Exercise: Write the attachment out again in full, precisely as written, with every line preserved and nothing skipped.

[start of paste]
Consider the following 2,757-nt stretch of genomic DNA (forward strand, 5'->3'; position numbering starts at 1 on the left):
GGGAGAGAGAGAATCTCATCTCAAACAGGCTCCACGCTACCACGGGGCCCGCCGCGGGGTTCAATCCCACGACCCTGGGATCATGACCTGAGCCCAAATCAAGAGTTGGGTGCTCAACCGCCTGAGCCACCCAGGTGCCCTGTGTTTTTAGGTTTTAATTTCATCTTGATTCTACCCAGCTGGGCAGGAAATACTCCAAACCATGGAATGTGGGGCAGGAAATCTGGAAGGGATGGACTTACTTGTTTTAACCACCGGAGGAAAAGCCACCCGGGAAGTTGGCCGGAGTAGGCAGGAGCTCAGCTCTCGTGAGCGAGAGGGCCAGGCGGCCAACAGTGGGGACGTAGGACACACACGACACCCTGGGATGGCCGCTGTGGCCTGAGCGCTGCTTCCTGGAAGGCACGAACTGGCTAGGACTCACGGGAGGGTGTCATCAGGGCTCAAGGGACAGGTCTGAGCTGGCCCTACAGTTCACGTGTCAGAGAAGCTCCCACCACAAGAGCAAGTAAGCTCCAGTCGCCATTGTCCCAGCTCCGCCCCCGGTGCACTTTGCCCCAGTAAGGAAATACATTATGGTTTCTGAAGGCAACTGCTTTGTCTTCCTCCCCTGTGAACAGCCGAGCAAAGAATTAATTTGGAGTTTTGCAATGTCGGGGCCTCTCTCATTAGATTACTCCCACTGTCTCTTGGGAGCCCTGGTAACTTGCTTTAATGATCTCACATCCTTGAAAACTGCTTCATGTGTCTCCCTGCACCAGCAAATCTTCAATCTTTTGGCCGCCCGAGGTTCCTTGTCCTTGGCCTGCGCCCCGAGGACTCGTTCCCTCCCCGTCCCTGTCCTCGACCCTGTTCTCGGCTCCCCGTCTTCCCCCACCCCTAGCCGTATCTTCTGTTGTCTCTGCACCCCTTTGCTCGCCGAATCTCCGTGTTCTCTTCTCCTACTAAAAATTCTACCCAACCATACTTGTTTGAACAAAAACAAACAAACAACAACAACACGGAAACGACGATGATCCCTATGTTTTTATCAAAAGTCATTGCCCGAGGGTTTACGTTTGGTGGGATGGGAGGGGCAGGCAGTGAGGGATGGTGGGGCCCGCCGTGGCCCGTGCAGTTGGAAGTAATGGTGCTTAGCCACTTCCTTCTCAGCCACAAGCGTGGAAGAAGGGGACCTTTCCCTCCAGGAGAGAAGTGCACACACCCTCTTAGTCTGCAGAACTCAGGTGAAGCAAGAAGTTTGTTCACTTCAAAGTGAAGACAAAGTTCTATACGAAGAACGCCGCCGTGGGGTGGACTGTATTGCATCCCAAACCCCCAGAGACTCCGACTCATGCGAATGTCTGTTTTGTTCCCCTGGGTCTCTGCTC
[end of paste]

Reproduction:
Consider the following 2,757-nt stretch of genomic DNA (forward strand, 5'->3'; position numbering starts at 1 on the left):
GGGAGAGAGAGAATCTCATCTCAAACAGGCTCCACGCTACCACGGGGCCCGCCGCGGGGTTCAATCCCACGACCCTGGGATCATGACCTGAGCCCAAATCAAGAGTTGGGTGCTCAACCGCCTGAGCCACCCAGGTGCCCTGTGTTTTTAGGTTTTAATTTCATCTTGATTCTACCCAGCTGGGCAGGAAATACTCCAAACCATGGAATGTGGGGCAGGAAATCTGGAAGGGATGGACTTACTTGTTTTAACCACCGGAGGAAAAGCCACCCGGGAAGTTGGCCGGAGTAGGCAGGAGCTCAGCTCTCGTGAGCGAGAGGGCCAGGCGGCCAACAGTGGGGACGTAGGACACACACGACACCCTGGGATGGCCGCTGTGGCCTGAGCGCTGCTTCCTGGAAGGCACGAACTGGCTAGGACTCACGGGAGGGTGTCATCAGGGCTCAAGGGACAGGTCTGAGCTGGCCCTACAGTTCACGTGTCAGAGAAGCTCCCACCACAAGAGCAAGTAAGCTCCAGTCGCCATTGTCCCAGCTCCGCCCCCGGTGCACTTTGCCCCAGTAAGGAAATACATTATGGTTTCTGAAGGCAACTGCTTTGTCTTCCTCCCCTGTGAACAGCCGAGCAAAGAATTAATTTGGAGTTTTGCAATGTCGGGGCCTCTCTCATTAGATTACTCCCACTGTCTCTTGGGAGCCCTGGTAACTTGCTTTAATGATCTCACATCCTTGAAAACTGCTTCATGTGTCTCCCTGCACCAGCAAATCTTCAATCTTTTGGCCGCCCGAGGTTCCTTGTCCTTGGCCTGCGCCCCGAGGACTCGTTCCCTCCCCGTCCCTGTCCTCGACCCTGTTCTCGGCTCCCCGTCTTCCCCCACCCCTAGCCGTATCTTCTGTTGTCTCTGCACCCCTTTGCTCGCCGAATCTCCGTGTTCTCTTCTCCTACTAAAAATTCTACCCAACCATACTTGTTTGAACAAAAACAAACAAACAACAACAACACGGAAACGACGATGATCCCTATGTTTTTATCAAAAGTCATTGCCCGAGGGTTTACGTTTGGTGGGATGGGAGGGGCAGGCAGTGAGGGATGGTGGGGCCCGCCGTGGCCCGTGCAGTTGGAAGTAATGGTGCTTAGCCACTTCCTTCTCAGCCACAAGCGTGGAAGAAGGGGACCTTTCCCTCCAGGAGAGAAGTGCACACACCCTCTTAGTCTGCAGAACTCAGGTGAAGCAAGAAGTTTGTTCACTTCAAAGTGAAGACAAAGTTCTATACGAAGAACGCCGCCGTGGGGTGGACTGTATTGCATCCCAAACCCCCAGAGACTCCGACTCATGCGAATGTCTGTTTTGTTCCCCTGGGTCTCTGCTC